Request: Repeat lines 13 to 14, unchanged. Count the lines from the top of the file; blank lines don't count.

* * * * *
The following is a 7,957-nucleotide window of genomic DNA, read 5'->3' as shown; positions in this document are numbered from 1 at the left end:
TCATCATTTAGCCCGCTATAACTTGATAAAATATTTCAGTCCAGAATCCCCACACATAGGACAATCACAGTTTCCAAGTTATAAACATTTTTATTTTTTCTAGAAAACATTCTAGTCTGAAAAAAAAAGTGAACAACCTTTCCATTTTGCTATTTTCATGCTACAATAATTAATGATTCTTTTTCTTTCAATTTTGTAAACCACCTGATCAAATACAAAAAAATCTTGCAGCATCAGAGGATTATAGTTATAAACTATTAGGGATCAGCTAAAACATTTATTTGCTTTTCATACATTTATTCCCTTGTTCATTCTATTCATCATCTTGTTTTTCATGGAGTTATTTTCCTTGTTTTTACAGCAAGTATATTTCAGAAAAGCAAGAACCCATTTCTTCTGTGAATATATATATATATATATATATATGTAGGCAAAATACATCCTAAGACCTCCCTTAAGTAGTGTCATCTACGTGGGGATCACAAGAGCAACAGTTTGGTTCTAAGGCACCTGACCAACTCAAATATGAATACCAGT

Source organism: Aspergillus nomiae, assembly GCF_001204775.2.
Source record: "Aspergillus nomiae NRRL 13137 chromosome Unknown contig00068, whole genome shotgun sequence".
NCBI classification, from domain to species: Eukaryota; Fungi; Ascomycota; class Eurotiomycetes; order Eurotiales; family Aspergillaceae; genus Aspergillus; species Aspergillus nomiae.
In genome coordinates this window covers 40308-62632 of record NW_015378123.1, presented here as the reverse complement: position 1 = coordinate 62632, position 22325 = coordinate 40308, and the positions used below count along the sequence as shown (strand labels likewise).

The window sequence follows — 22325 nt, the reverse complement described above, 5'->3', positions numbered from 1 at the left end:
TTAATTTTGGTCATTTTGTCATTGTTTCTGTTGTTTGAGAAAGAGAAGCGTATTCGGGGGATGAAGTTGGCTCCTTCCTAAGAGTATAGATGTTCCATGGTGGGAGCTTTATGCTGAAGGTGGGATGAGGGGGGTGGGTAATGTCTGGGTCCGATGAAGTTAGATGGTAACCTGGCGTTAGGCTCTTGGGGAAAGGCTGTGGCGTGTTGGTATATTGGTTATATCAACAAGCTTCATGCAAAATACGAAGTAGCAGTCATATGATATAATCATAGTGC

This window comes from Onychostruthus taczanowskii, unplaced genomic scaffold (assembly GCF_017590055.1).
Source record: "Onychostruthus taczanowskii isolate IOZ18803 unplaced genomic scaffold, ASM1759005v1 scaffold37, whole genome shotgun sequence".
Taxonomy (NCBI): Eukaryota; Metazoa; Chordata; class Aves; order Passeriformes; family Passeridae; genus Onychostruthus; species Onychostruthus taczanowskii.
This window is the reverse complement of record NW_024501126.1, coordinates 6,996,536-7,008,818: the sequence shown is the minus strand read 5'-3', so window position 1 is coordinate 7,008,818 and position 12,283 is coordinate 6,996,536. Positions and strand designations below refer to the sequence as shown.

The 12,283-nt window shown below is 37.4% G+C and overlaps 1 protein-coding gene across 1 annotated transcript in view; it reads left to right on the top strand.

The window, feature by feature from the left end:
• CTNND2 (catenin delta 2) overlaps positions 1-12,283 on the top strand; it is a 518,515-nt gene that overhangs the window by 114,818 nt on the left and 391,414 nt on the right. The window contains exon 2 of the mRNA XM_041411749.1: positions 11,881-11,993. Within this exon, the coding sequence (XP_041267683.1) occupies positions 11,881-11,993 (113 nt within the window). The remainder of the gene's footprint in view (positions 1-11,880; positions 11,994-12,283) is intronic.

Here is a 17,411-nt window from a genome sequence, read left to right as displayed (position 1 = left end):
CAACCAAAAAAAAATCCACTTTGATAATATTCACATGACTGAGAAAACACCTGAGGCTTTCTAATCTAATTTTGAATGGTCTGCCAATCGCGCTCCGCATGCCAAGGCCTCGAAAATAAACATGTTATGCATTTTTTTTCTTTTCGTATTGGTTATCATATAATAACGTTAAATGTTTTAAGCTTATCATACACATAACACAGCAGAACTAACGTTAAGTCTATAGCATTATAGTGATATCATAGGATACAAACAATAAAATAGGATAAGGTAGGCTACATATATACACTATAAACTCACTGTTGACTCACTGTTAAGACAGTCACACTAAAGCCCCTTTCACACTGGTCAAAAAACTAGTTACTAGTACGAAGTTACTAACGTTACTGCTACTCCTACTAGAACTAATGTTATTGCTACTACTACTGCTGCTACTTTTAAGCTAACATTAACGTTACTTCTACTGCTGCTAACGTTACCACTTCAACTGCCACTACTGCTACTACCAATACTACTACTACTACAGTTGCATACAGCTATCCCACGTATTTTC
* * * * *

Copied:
The 12,283-nt window shown below is 37.4% G+C and overlaps 1 protein-coding gene across 1 annotated transcript in view; it reads left to right on the top strand.

The window, feature by feature from the left end: